Together with Carthage and Utica, Hadrumetum was one of the oldest cities of ancient Africa. Ancient sources consider it a Phoenician foundation, which is, according to the Roman historian Sallust, older than Carthage. Simple Maritime and Commercial relay at the beginning, it had become one of the largest cities in Africa when Rome destroyed Carthage in 146 BC. We know that Hadrumetum sided with Rome and had thus become a free city and friend of the Roman people. This freedom allowed it to manage its own affairs according to its own customs and traditions, and placed it outside the power (potestas) of the provincial governor.
Sousse, in Tunisian vernacular “Soussa,” is a toponym of Arabic origin whose meaning remains obscure. Its ancient name, having obvious Semitic tones, is Hadrumetum. Formerly capital of the Roman province of Byzacena, Sousse is today the capital of the Tunisian Sahel, better known as “the Pearl of the Sahel.” From the origins up to the present, human occupation there has never been interrupted, which resulted in the quasi total disappearance of its ancient remains. It is undoubtedly in Sousse, more than anywhere else in Tunisia, that preventive archeology debuted through the efforts of the Sousse Archaeological Society founded in 1902. The new constructions and major projects were always pretexts to start systematic excavations; the destruction caused by the World War II bombings had only stimulated this activity.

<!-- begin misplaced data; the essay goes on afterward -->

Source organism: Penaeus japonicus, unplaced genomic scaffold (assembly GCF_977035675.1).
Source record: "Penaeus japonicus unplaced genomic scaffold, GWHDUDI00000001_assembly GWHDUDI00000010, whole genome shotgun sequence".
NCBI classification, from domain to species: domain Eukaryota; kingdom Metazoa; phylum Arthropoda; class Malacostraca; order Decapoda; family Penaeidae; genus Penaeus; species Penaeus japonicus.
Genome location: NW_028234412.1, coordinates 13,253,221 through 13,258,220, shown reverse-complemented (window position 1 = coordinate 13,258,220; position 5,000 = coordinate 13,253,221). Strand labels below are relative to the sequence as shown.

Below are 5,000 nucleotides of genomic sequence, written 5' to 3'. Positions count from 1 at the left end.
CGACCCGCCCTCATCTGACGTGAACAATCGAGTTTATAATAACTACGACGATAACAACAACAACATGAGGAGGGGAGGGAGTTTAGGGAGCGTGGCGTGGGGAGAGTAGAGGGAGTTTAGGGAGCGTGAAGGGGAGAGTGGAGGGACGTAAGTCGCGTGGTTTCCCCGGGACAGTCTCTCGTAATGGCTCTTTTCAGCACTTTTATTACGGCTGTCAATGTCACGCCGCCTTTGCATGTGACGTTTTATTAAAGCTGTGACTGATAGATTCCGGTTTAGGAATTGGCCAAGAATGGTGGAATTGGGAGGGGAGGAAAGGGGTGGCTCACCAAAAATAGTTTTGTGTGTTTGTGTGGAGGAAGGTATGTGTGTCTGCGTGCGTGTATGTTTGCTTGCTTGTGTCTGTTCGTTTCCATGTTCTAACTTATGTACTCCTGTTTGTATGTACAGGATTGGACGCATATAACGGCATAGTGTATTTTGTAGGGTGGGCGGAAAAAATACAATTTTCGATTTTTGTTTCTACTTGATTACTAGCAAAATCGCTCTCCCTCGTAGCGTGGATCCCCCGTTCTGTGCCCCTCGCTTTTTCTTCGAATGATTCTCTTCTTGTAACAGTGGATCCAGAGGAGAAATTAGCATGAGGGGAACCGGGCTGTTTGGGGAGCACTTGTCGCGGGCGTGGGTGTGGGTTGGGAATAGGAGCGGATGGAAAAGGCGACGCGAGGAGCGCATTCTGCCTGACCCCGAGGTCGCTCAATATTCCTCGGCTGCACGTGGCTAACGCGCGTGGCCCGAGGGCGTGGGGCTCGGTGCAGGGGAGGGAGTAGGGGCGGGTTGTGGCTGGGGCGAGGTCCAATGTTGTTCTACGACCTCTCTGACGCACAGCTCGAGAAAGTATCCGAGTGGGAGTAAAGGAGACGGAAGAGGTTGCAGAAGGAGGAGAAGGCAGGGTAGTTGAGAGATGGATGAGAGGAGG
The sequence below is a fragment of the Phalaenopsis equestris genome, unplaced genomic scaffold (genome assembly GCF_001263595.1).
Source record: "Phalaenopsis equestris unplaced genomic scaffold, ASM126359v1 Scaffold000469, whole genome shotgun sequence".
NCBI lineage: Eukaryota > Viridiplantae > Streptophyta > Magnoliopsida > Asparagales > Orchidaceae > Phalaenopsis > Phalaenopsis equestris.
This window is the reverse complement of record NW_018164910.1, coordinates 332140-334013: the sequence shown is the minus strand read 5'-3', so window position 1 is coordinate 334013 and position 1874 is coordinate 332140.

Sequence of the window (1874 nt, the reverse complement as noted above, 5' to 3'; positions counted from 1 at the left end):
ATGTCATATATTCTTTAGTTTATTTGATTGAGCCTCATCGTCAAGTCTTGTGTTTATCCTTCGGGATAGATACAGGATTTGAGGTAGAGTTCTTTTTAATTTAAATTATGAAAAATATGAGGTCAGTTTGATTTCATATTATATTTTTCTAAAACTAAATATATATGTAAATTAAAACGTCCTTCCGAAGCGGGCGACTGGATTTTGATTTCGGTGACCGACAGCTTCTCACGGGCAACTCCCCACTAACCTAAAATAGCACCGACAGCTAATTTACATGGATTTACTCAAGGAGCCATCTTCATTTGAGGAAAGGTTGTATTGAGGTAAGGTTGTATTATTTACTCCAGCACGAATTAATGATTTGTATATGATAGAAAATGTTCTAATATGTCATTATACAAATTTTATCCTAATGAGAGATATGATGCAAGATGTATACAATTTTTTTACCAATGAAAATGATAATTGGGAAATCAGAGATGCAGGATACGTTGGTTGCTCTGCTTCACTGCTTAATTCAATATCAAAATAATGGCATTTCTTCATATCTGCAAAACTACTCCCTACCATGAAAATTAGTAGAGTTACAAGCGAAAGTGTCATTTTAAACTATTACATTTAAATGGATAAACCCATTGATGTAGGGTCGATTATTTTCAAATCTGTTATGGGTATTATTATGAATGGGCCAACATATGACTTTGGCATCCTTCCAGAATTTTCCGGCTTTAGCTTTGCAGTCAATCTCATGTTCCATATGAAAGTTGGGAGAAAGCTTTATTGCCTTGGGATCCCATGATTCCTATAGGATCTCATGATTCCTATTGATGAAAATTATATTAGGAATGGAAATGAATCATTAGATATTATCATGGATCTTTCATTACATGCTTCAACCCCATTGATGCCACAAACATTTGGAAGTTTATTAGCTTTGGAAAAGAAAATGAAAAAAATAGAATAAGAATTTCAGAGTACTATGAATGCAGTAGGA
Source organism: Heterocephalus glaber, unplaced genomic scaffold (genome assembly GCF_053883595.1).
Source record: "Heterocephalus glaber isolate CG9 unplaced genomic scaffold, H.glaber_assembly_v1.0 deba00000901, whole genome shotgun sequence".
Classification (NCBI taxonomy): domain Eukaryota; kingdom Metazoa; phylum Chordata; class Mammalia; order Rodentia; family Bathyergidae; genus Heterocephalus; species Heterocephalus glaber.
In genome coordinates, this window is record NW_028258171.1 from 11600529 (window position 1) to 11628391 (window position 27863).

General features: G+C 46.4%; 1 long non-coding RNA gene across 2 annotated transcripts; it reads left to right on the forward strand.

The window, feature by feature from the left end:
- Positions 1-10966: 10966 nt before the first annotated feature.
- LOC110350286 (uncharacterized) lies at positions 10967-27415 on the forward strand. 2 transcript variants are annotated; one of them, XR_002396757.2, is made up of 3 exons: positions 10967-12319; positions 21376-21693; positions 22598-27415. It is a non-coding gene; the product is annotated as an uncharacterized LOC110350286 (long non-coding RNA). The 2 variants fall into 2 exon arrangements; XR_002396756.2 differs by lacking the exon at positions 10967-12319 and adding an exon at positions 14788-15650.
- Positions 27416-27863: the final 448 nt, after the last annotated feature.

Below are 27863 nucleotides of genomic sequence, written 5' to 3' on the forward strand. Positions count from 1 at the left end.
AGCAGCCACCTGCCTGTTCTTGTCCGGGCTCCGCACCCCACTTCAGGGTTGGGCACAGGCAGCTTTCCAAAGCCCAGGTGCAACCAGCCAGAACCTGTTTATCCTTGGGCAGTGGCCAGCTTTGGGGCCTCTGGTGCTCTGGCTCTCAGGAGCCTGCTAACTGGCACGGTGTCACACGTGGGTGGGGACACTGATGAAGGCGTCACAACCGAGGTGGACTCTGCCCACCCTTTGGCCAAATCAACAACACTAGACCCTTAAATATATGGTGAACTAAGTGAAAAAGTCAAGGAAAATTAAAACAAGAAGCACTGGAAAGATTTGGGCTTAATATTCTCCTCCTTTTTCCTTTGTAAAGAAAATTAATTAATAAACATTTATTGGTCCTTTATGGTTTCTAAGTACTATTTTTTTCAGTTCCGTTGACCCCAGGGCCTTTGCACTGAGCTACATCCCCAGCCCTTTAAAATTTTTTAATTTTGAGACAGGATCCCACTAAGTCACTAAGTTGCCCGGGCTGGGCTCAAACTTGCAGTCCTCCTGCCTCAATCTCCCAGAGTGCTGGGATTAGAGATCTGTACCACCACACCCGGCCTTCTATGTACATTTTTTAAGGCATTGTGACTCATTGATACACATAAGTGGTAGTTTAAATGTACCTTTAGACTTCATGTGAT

The most beautiful archaeological objects saved then recovered are displayed in the new museum found in the basement of the court of the Kasbah, a monument completed in the 9th century. Inaugurated in June 2012.
 Guerre de Jugurtha, 19.1.
 Province of Roman Africa created around 295 following the fragmentation of the great province of proconsular Africa.